Sunday, July 19, 2009

Why Japan Isn't Rising

Due to the importance of the issues raised, and the similarities of the viewpoints expressed with those of this blog, we are happy to take the exceptional step of publishing this article from Daniel Gross. The article originally appeared in Slate on 18 July 2009, and a modified version also appeared in last week's issue of Newsweek.

Why Japan Isn't Rising - It's mellowing as its population ages.

by Daniel Gross

To this gaijin, Japan looks prosperous, clean, highly functioning. At Takashimaya, the high-end department store atop the central train station in Nagoya, shoppers line up in orderly queues before the 10 a.m. opening. But Japan seems to be in the midst of an existential crisis—in the first quarter it shrank at an abysmal 15.2 percent annual rate. In 10 days traveling through the country, I couldn't find anyone who thought the malaise would end soon.

Japan's rise literally from rubble into an industrial powerhouse is one of the great economic stories of the 20th century. But a slow response to the bursting real-estate and stock bubbles of the 1980s consigned the country to a decade of economic slumber from which it has yet to fully awake. The first great wave of globalization was kind to Japan. But the second wave, dominated by China, which is set to surpass Japan this year as the world's second-largest economy, poses a serious challenge. The unemployment rate has spiked to an unthinkable 5.2 percent, and Japan seems to have reconciled itself to decline. Twenty years after the publication of The Japan That Can Say No, a manifesto of self-assertion co-written by Sony Chairman Akio Morita, we seem to have "The Japan That Can Grow Slow." And part of it is because Japan, like the baby boomers in America, is mellowing as it gets older.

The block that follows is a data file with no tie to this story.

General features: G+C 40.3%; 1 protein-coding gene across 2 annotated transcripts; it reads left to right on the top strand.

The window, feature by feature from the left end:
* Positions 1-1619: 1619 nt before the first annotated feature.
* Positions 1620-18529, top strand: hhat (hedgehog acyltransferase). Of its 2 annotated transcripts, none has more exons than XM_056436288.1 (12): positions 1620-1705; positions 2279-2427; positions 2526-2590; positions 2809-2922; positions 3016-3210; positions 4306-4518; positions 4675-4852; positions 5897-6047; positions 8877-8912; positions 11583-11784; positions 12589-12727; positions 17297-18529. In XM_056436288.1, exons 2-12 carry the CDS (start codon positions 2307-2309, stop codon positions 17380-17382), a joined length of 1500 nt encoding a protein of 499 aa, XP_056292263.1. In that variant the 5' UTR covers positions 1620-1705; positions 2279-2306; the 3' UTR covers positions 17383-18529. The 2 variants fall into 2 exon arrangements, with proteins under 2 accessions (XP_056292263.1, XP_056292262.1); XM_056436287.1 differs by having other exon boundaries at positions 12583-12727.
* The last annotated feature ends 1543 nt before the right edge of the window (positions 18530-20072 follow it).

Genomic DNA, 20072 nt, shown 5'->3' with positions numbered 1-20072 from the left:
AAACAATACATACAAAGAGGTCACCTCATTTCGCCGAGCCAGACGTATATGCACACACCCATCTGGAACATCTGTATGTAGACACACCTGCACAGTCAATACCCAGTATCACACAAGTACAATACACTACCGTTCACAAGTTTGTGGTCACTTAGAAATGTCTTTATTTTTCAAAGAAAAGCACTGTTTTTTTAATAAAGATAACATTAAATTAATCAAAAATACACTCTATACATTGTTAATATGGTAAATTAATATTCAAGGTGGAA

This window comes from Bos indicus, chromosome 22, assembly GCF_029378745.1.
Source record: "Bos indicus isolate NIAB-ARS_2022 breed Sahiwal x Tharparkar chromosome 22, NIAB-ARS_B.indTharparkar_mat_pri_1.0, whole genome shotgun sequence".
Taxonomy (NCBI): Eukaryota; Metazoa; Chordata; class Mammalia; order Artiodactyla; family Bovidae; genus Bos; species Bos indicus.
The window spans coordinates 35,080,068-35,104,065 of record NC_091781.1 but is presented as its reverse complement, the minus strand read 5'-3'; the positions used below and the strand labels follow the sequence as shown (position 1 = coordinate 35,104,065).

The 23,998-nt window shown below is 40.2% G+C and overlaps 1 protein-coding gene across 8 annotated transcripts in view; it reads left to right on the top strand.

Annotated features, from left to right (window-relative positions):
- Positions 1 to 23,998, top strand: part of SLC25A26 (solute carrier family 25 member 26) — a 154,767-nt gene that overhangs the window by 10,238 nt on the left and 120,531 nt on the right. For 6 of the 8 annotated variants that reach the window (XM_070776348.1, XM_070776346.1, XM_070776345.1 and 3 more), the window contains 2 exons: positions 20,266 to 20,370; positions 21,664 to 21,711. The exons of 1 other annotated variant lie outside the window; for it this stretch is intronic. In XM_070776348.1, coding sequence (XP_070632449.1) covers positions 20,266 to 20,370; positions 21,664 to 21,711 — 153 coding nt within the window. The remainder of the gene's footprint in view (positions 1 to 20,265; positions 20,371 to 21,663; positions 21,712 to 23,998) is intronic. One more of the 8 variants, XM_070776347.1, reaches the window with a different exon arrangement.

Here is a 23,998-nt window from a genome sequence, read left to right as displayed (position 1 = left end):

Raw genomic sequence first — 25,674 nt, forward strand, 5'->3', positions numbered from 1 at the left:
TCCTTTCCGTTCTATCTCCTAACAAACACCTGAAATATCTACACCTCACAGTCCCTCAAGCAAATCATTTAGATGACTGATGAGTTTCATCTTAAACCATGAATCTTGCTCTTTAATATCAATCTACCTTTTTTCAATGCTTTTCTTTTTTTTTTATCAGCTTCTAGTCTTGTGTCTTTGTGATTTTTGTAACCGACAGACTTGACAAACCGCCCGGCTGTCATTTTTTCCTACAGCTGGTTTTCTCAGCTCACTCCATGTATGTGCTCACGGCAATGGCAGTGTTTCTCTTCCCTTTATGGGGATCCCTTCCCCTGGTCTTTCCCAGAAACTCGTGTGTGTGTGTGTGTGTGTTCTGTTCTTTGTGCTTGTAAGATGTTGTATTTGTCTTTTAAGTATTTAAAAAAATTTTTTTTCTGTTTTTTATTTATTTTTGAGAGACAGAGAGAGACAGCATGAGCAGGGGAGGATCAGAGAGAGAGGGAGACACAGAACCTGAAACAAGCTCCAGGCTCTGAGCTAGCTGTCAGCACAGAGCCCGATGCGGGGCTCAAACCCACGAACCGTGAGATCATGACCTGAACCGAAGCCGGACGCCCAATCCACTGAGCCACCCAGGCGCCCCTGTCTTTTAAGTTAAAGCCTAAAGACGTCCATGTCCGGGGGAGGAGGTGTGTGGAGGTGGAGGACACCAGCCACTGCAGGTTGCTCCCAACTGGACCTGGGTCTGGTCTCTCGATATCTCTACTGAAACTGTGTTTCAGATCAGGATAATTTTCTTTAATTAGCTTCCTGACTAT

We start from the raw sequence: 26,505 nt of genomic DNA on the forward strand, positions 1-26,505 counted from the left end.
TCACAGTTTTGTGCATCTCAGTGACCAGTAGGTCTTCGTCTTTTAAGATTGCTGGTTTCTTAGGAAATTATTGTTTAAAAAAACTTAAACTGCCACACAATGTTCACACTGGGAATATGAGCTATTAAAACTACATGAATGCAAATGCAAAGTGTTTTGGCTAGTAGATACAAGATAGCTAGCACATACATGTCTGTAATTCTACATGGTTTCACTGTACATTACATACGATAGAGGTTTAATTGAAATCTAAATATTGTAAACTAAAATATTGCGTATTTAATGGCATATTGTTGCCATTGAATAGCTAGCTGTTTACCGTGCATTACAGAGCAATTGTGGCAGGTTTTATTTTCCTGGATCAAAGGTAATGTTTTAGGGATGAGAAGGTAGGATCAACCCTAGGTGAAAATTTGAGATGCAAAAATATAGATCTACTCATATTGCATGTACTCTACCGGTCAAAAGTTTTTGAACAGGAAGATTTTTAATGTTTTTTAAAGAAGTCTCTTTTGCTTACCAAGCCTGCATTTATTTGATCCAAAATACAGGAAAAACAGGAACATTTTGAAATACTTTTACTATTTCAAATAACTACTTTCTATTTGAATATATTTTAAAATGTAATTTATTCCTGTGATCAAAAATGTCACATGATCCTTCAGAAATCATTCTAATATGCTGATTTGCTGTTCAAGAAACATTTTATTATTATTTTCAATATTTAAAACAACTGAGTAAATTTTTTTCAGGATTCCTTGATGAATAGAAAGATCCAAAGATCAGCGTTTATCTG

Japan still retains its lead in engineering. A showroom at Panasonic's headquarters displayed a heated, multifunction toilet seat that conserves energy. (Wouldn't leaving the seat cold conserve even more?) The sleek Shinkansen bullet trains roll up to their appointed spots on time. TKX, an 87-year-old Osaka-based company that makes abrasives, has adapted its expertise to cutting silicon ingots into wafers for solar panels.

But social engineering is proving more challenging. Japan's population peaked in 2004 at about 127.8 million and is projected to fall to 89.9 million by 2055. The ratio of working-age to elderly Japanese fell from 8-to-1 in 1975 to 3.3-to-1 in 2005 and may shrivel to 1.3-to-1 in 2055. "In 2055, people will come to work when they have time off from long-term care," said Kiyoaki Fujiwara, director of economic policy at the Japan Business Federation.

Such a decline is cataclysmic for an indebted country that values infrastructure and personal service. (Who is going to maintain the trains, pay for social benefits, slice sushi at the Tsukiji fish market?) The obvious answers—encourage immigration and a higher birthrate—have proved difficult, even impossible, for this conservative society. In the United States, foreign-born workers make up 15 percent of the work force; in Japan, it's 1 percent. And, official protestations to the contrary, they're not particularly welcome. One columnist I met compared the standard Japanese attitude toward immigrants to that of French right-winger Jean-Marie Le Pen. In the 1990s, descendants of Japanese who had emigrated to South America early in the 20th century returned to replace retiring factory workers. Now that unemployment is on the rise, Japan is offering to pay the airfare for those who wish to return home.